Bibliography: David Brady, Daniel Kessler, and Douglas Rivers, ObamaCare and the Independent Vote, Wall Street Journal Online, June 21, 2010.
The Democrats made a strategic choice to pass health reform even though they knew it did not have majority support. They assumed passage would generate a positive initial response from the media which it did. They also hoped that, with time, voters would see reform in a more favorable light, and that health care would not pose an issue in the midterm elections. Were the Democrats right? If our polling is correct, they were not.
In January, we asked voters in 11 states that could have competitive Senate races in November, Arkansas, Colorado, Connecticut, Delaware, Florida, Louisiana, Missouri, Nevada, North Dakota, Ohio and Pennsylvania, how they felt about health reform and how they were likely to vote. The polls were conducted by YouGov using a panel of Internet users selected to represent registered voters in each state. We found widespread opposition to reform and to the Democratic senators who voted in favor of it.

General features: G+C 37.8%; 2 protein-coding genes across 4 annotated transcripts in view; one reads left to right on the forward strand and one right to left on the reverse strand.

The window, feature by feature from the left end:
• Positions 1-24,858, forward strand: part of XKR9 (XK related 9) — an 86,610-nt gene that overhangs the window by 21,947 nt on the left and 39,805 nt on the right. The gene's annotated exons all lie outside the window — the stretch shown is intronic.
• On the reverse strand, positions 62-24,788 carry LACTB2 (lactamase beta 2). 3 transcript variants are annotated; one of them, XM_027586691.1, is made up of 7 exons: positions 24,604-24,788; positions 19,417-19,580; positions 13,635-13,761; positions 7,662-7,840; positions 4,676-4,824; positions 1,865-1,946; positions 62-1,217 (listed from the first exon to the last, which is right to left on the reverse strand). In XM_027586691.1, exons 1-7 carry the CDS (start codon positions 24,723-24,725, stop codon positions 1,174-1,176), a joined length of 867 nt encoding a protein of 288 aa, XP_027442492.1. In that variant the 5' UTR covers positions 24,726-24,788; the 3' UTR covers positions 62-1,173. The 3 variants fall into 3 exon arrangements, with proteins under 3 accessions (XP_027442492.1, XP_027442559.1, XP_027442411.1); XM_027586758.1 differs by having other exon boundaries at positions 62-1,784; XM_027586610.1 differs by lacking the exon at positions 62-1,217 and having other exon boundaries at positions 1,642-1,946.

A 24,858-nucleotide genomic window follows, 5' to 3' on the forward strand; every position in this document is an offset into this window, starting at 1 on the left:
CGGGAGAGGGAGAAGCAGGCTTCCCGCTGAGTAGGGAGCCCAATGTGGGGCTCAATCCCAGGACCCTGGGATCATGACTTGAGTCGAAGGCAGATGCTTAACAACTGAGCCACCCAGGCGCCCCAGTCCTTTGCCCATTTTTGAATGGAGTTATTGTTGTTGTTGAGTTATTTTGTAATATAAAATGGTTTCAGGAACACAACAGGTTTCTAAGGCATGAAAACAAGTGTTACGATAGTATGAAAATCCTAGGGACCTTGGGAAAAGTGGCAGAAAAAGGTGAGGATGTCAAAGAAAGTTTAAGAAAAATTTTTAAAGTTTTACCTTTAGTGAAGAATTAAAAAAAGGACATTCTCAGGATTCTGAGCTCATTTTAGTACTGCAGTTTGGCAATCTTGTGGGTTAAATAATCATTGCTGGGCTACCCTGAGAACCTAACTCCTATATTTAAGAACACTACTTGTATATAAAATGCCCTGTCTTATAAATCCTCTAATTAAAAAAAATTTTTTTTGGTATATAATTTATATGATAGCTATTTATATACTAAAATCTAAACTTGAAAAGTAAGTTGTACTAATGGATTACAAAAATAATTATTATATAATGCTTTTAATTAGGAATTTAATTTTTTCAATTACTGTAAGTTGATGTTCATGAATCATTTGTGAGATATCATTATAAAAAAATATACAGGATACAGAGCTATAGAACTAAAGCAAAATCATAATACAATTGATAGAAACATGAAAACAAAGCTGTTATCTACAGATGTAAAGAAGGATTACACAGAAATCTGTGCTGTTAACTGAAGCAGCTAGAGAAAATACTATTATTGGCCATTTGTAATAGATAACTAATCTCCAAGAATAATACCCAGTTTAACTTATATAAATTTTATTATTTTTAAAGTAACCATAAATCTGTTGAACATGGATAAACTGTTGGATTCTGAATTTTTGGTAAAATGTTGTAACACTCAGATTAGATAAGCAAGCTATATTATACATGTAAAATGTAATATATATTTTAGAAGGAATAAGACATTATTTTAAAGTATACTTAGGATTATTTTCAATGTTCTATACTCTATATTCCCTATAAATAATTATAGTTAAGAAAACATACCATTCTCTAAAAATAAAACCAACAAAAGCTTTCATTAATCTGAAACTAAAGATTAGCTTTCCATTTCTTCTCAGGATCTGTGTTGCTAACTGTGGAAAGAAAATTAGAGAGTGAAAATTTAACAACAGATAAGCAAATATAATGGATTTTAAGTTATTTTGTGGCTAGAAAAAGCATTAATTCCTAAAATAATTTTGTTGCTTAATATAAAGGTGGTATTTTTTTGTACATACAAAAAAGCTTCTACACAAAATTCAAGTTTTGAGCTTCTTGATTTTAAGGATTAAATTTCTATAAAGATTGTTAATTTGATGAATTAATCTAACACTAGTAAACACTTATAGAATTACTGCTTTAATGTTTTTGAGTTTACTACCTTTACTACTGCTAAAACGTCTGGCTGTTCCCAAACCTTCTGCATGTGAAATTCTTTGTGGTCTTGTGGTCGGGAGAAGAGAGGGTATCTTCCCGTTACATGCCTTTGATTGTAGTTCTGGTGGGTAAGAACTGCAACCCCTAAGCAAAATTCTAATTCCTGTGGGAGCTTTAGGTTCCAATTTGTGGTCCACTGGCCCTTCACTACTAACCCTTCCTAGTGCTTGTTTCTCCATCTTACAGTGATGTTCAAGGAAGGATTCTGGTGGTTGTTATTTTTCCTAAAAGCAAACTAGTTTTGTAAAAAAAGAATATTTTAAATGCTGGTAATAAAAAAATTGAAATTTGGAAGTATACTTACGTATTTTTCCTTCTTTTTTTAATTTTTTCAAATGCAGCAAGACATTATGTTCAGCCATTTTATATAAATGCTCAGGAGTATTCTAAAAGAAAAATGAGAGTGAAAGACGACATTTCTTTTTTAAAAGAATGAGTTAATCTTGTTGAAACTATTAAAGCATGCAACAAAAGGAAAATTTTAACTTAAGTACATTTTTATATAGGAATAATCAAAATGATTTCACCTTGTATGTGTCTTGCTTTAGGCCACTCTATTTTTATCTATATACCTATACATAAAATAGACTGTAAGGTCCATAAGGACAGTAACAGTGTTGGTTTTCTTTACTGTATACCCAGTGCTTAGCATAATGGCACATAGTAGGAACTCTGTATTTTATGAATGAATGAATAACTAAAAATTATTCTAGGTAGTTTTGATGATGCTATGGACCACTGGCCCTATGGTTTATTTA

Last month, we went back to the same voters and asked the same questions. We found that public opinion about health reform is roughly stable, and opposition to reform appears to be an important determinant of voting intention in the midterm elections, particularly for political independents. In January, a majority in each of the 11 states opposed health reform. Not surprisingly, public opinion was more favorable in the more liberal states. Voters in Connecticut opposed reform by a margin of 55% to 45%, whereas voters in Louisiana opposed reform 63% to 37%. In key battleground states like Colorado and Ohio, voters opposed reform 58% to 42%.